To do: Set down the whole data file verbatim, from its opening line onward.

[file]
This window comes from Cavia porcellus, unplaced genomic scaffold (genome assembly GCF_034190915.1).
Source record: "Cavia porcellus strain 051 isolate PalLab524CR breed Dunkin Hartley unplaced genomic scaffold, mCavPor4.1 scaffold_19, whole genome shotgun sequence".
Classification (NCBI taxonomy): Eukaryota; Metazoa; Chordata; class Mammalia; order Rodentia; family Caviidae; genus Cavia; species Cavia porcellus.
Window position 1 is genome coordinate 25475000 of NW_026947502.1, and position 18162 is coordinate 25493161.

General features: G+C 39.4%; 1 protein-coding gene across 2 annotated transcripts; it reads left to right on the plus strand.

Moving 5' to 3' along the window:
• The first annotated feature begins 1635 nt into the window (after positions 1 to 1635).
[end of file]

This window comes from Cavia porcellus, unplaced genomic scaffold (genome assembly GCF_034190915.1).
Source record: "Cavia porcellus strain 051 isolate PalLab524CR breed Dunkin Hartley unplaced genomic scaffold, mCavPor4.1 scaffold_19, whole genome shotgun sequence".
Classification (NCBI taxonomy): Eukaryota; Metazoa; Chordata; class Mammalia; order Rodentia; family Caviidae; genus Cavia; species Cavia porcellus.
Window position 1 is genome coordinate 25475000 of NW_026947502.1, and position 18162 is coordinate 25493161.

General features: G+C 39.4%; 1 protein-coding gene across 2 annotated transcripts; it reads left to right on the plus strand.

Moving 5' to 3' along the window:
• The first annotated feature begins 1635 nt into the window (after positions 1 to 1635).